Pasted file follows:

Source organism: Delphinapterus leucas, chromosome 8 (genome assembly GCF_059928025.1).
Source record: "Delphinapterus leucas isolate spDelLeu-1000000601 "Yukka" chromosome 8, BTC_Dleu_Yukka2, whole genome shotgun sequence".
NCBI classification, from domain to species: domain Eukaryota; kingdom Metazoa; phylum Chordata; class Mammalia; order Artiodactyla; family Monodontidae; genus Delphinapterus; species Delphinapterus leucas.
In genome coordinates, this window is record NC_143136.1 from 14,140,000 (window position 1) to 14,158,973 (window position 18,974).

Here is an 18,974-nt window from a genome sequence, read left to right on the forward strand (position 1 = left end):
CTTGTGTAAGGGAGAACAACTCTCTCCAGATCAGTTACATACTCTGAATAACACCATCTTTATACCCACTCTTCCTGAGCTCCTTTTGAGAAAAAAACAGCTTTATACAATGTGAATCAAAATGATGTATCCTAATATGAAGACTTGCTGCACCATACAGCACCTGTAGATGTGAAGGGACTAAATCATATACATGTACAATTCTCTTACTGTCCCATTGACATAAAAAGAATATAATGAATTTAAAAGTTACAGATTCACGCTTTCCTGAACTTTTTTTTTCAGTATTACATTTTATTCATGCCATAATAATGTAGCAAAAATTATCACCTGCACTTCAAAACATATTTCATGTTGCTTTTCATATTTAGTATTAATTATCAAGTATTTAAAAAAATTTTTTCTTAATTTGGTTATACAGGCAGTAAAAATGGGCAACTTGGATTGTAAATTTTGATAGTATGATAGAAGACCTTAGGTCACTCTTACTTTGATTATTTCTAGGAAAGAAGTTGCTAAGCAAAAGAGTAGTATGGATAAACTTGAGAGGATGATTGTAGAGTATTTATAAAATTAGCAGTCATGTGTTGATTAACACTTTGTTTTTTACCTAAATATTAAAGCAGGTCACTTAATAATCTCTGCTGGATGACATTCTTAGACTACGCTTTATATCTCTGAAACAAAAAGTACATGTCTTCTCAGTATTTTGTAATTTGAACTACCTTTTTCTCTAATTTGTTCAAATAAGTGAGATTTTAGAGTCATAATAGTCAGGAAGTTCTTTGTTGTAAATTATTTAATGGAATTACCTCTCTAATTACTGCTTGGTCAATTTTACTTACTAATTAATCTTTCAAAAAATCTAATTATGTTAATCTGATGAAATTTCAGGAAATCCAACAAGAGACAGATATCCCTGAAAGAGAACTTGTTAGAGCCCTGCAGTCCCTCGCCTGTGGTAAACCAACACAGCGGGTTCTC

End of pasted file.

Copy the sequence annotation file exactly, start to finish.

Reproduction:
Source organism: Delphinapterus leucas, chromosome 8 (genome assembly GCF_059928025.1).
Source record: "Delphinapterus leucas isolate spDelLeu-1000000601 "Yukka" chromosome 8, BTC_Dleu_Yukka2, whole genome shotgun sequence".
NCBI classification, from domain to species: domain Eukaryota; kingdom Metazoa; phylum Chordata; class Mammalia; order Artiodactyla; family Monodontidae; genus Delphinapterus; species Delphinapterus leucas.
In genome coordinates, this window is record NC_143136.1 from 14,140,000 (window position 1) to 14,158,973 (window position 18,974).

Here is an 18,974-nt window from a genome sequence, read left to right on the forward strand (position 1 = left end):
CTTGTGTAAGGGAGAACAACTCTCTCCAGATCAGTTACATACTCTGAATAACACCATCTTTATACCCACTCTTCCTGAGCTCCTTTTGAGAAAAAAACAGCTTTATACAATGTGAATCAAAATGATGTATCCTAATATGAAGACTTGCTGCACCATACAGCACCTGTAGATGTGAAGGGACTAAATCATATACATGTACAATTCTCTTACTGTCCCATTGACATAAAAAGAATATAATGAATTTAAAAGTTACAGATTCACGCTTTCCTGAACTTTTTTTTTCAGTATTACATTTTATTCATGCCATAATAATGTAGCAAAAATTATCACCTGCACTTCAAAACATATTTCATGTTGCTTTTCATATTTAGTATTAATTATCAAGTATTTAAAAAAATTTTTTCTTAATTTGGTTATACAGGCAGTAAAAATGGGCAACTTGGATTGTAAATTTTGATAGTATGATAGAAGACCTTAGGTCACTCTTACTTTGATTATTTCTAGGAAAGAAGTTGCTAAGCAAAAGAGTAGTATGGATAAACTTGAGAGGATGATTGTAGAGTATTTATAAAATTAGCAGTCATGTGTTGATTAACACTTTGTTTTTTACCTAAATATTAAAGCAGGTCACTTAATAATCTCTGCTGGATGACATTCTTAGACTACGCTTTATATCTCTGAAACAAAAAGTACATGTCTTCTCAGTATTTTGTAATTTGAACTACCTTTTTCTCTAATTTGTTCAAATAAGTGAGATTTTAGAGTCATAATAGTCAGGAAGTTCTTTGTTGTAAATTATTTAATGGAATTACCTCTCTAATTACTGCTTGGTCAATTTTACTTACTAATTAATCTTTCAAAAAATCTAATTATGTTAATCTGATGAAATTTCAGGAAATCCAACAAGAGACAGATATCCCTGAAAGAGAACTTGTTAGAGCCCTGCAGTCCCTCGCCTGTGGTAAACCAACACAGCGGGTTCTC